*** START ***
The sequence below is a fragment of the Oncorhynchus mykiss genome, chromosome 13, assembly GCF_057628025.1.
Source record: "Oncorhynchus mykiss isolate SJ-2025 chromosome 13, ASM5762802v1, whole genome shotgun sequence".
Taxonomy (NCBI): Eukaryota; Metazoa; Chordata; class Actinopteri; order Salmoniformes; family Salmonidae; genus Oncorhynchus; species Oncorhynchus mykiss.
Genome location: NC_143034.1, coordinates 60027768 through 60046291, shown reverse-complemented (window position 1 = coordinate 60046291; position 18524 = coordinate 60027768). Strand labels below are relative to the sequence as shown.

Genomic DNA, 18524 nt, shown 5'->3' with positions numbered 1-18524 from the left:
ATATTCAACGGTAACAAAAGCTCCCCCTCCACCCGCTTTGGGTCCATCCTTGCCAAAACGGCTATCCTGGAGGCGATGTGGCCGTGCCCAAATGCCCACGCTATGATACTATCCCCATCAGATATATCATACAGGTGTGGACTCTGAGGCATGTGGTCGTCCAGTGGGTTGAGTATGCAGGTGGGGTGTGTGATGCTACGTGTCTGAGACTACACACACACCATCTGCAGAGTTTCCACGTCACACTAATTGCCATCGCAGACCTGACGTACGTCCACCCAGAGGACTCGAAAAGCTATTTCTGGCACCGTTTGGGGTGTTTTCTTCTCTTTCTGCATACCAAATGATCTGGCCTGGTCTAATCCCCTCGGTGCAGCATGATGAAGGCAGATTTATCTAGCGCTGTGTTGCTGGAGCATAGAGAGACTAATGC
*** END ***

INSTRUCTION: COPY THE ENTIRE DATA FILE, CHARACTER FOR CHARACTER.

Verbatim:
The sequence below is a fragment of the Oncorhynchus mykiss genome, chromosome 13, assembly GCF_057628025.1.
Source record: "Oncorhynchus mykiss isolate SJ-2025 chromosome 13, ASM5762802v1, whole genome shotgun sequence".
Taxonomy (NCBI): Eukaryota; Metazoa; Chordata; class Actinopteri; order Salmoniformes; family Salmonidae; genus Oncorhynchus; species Oncorhynchus mykiss.
Genome location: NC_143034.1, coordinates 60027768 through 60046291, shown reverse-complemented (window position 1 = coordinate 60046291; position 18524 = coordinate 60027768). Strand labels below are relative to the sequence as shown.

Genomic DNA, 18524 nt, shown 5'->3' with positions numbered 1-18524 from the left:
ATATTCAACGGTAACAAAAGCTCCCCCTCCACCCGCTTTGGGTCCATCCTTGCCAAAACGGCTATCCTGGAGGCGATGTGGCCGTGCCCAAATGCCCACGCTATGATACTATCCCCATCAGATATATCATACAGGTGTGGACTCTGAGGCATGTGGTCGTCCAGTGGGTTGAGTATGCAGGTGGGGTGTGTGATGCTACGTGTCTGAGACTACACACACACCATCTGCAGAGTTTCCACGTCACACTAATTGCCATCGCAGACCTGACGTACGTCCACCCAGAGGACTCGAAAAGCTATTTCTGGCACCGTTTGGGGTGTTTTCTTCTCTTTCTGCATACCAAATGATCTGGCCTGGTCTAATCCCCTCGGTGCAGCATGATGAAGGCAGATTTATCTAGCGCTGTGTTGCTGGAGCATAGAGAGACTAATGC